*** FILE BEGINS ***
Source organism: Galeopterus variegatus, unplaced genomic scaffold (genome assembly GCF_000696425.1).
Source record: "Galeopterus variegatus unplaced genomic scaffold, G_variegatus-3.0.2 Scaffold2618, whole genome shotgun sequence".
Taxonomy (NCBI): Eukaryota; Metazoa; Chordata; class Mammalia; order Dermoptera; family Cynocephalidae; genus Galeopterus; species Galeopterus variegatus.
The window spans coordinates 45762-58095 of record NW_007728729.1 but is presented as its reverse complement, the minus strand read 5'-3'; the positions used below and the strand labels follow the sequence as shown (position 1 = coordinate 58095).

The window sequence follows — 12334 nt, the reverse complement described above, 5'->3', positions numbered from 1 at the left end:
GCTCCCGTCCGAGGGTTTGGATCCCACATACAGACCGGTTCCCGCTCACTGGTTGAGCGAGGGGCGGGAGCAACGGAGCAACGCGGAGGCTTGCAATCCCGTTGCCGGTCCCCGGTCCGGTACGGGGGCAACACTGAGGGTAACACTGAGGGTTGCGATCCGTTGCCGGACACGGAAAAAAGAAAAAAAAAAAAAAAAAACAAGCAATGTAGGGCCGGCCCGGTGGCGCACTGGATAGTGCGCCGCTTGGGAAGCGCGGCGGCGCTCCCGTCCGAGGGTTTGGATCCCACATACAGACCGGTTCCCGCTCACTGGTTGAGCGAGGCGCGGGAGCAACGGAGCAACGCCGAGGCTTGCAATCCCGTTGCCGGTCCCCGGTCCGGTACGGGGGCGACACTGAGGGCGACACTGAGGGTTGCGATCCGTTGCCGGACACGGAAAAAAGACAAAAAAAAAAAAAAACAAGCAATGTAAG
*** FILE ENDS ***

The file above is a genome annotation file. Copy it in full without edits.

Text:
Source organism: Galeopterus variegatus, unplaced genomic scaffold (genome assembly GCF_000696425.1).
Source record: "Galeopterus variegatus unplaced genomic scaffold, G_variegatus-3.0.2 Scaffold2618, whole genome shotgun sequence".
Taxonomy (NCBI): Eukaryota; Metazoa; Chordata; class Mammalia; order Dermoptera; family Cynocephalidae; genus Galeopterus; species Galeopterus variegatus.
The window spans coordinates 45762-58095 of record NW_007728729.1 but is presented as its reverse complement, the minus strand read 5'-3'; the positions used below and the strand labels follow the sequence as shown (position 1 = coordinate 58095).

The window sequence follows — 12334 nt, the reverse complement described above, 5'->3', positions numbered from 1 at the left end:
GCTCCCGTCCGAGGGTTTGGATCCCACATACAGACCGGTTCCCGCTCACTGGTTGAGCGAGGGGCGGGAGCAACGGAGCAACGCGGAGGCTTGCAATCCCGTTGCCGGTCCCCGGTCCGGTACGGGGGCAACACTGAGGGTAACACTGAGGGTTGCGATCCGTTGCCGGACACGGAAAAAAGAAAAAAAAAAAAAAAAAACAAGCAATGTAGGGCCGGCCCGGTGGCGCACTGGATAGTGCGCCGCTTGGGAAGCGCGGCGGCGCTCCCGTCCGAGGGTTTGGATCCCACATACAGACCGGTTCCCGCTCACTGGTTGAGCGAGGCGCGGGAGCAACGGAGCAACGCCGAGGCTTGCAATCCCGTTGCCGGTCCCCGGTCCGGTACGGGGGCGACACTGAGGGCGACACTGAGGGTTGCGATCCGTTGCCGGACACGGAAAAAAGACAAAAAAAAAAAAAAACAAGCAATGTAAG